Shopping vs. Buying

Several years ago I decided to do all of my holiday shopping on the Internet for two reasons: (1) I was short on time, and (2) I wanted to better understand the experience of shopping on the Internet. I decided then, and have not really changed my mind, that buying on the Internet is easy, but shopping, not so much.

Shopping is really about the experience. If you want to buy, it is about getting what you want quickly. If you want to shop there is much more to it. People say that most men do not like to shop, and that may be true. That does not mean they don’t like to buy. It’s about what you are trying to accomplish.

disneyretailAnyway, the point of all this was triggered by an article today in the New York Times. (I don’t read the paper itself since they have a tendency to make up news and provide a bias I don’t appreciate in “news” papers. However, they are on the rack at Starbucks, so I usually read the front page above the fold when I am in Starbucks waiting for my hot chocolate.) The article is about Disney’s plans to revamp the Disney retail experience.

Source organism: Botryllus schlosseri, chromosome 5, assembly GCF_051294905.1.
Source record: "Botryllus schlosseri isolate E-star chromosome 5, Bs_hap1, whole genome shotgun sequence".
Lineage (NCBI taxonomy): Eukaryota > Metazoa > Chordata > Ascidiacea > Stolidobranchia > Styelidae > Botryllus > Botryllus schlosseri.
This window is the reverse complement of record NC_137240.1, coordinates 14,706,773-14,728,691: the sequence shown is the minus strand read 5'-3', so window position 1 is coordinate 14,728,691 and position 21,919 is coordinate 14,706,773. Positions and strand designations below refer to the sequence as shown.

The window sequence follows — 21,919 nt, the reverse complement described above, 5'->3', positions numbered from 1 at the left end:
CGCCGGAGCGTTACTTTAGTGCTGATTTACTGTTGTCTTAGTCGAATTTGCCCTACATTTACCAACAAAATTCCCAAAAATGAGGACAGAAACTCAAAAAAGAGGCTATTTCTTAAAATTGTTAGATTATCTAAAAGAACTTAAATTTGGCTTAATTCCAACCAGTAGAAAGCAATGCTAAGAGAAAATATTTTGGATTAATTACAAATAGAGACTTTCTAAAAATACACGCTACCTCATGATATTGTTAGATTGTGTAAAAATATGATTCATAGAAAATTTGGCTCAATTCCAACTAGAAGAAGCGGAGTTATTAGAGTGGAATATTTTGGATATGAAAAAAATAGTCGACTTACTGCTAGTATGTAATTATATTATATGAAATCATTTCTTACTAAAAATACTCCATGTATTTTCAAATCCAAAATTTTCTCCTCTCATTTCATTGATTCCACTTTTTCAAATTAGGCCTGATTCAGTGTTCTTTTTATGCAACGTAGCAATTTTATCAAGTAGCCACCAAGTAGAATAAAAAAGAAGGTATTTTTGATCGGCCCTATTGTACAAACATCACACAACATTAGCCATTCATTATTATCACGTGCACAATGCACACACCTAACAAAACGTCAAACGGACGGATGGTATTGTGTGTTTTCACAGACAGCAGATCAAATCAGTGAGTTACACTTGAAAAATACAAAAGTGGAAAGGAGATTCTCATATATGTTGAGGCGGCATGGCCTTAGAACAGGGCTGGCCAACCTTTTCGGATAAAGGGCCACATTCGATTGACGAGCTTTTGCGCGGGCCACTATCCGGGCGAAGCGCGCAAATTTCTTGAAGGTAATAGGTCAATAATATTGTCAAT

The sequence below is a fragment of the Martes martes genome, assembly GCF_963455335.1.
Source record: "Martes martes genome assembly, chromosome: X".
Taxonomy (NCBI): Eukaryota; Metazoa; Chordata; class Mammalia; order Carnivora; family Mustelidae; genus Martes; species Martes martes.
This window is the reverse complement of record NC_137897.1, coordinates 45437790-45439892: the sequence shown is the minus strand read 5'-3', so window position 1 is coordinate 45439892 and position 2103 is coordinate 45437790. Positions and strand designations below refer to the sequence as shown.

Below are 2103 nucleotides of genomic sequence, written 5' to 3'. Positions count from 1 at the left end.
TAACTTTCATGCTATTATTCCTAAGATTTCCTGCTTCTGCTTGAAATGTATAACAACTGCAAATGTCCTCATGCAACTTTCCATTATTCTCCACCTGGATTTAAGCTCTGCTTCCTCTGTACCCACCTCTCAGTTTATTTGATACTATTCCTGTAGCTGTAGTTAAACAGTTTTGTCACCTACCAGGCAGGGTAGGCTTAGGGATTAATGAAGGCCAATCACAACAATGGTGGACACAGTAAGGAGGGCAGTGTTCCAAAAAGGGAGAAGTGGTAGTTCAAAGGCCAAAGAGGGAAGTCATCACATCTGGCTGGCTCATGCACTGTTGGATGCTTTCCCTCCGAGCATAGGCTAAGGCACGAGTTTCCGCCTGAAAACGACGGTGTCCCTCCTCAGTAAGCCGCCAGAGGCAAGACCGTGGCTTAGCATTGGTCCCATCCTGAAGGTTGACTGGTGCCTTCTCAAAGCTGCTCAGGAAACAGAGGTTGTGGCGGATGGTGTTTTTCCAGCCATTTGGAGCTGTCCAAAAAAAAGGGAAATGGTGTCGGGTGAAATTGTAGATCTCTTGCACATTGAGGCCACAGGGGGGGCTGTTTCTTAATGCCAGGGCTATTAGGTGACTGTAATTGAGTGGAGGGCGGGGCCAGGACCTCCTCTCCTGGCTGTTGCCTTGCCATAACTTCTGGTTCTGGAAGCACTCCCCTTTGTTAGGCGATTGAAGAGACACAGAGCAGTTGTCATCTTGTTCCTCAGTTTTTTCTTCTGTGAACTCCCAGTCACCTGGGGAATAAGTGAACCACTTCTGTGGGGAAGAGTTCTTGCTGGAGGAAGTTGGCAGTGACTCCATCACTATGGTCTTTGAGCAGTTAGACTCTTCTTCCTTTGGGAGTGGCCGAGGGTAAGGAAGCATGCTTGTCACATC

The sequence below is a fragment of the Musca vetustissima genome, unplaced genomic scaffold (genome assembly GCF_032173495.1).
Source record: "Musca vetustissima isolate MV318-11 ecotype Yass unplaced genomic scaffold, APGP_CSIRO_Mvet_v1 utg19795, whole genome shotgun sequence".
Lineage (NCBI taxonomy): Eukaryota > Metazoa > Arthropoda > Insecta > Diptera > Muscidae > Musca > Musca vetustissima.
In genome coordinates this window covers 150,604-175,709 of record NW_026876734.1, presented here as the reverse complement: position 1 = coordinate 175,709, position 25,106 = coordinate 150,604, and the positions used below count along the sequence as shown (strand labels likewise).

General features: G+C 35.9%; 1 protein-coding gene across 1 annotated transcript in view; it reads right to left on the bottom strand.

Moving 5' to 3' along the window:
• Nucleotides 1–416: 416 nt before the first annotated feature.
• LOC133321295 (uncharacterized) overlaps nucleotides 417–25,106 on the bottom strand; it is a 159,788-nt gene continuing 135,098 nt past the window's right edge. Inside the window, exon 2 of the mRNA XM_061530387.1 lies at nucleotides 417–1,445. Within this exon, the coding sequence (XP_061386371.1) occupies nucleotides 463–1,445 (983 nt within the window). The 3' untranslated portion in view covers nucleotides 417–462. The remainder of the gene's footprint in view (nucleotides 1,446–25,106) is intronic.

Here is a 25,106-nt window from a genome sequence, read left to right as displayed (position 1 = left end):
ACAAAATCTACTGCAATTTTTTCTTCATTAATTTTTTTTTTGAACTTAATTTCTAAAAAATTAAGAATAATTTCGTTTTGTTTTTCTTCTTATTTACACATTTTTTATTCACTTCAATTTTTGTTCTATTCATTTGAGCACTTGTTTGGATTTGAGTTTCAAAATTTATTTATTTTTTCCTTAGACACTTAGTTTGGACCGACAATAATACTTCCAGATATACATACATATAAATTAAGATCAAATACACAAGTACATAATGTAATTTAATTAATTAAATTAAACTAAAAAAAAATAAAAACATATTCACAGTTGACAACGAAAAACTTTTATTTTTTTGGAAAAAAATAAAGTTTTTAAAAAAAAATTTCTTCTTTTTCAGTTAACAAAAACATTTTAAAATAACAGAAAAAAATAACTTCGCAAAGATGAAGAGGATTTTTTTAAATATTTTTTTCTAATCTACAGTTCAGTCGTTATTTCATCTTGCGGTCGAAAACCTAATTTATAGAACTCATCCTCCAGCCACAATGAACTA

“At a time when many retailers are still cutting back or approaching strategic shifts with extreme caution, Disney is going the other way, getting more aggressive and putting into motion an expensive and ambitious floor-to-ceiling reboot of its 340 stores in the United States and Europe — as well as opening new ones, including a potential flagship in Times Square.”

What has Disney discovered? If you want people to shop in your stores, you have to make it a shopping experience worth taking. Otherwise people can just buy on the Internet. “Disney Stores, which the media giant is considering rebranding Imagination Park, will become more akin to cozy entertainment hubs.”

This idea is not limited to just retail stores. Restaurants learned the same thing. To wit, Hard Rock, Planet Hollywood, Margarittaville, I Love This Bar, etc. (Of course, they all have learned that if the “product” is sub-standard the entertainment value won’t make up for it.)

John Nesbitt wrote almost 30 years ago that as we get more high tech, people will want more high touch. What are you doing to make sure your customers have the appropriate experience with your company?

Mitch

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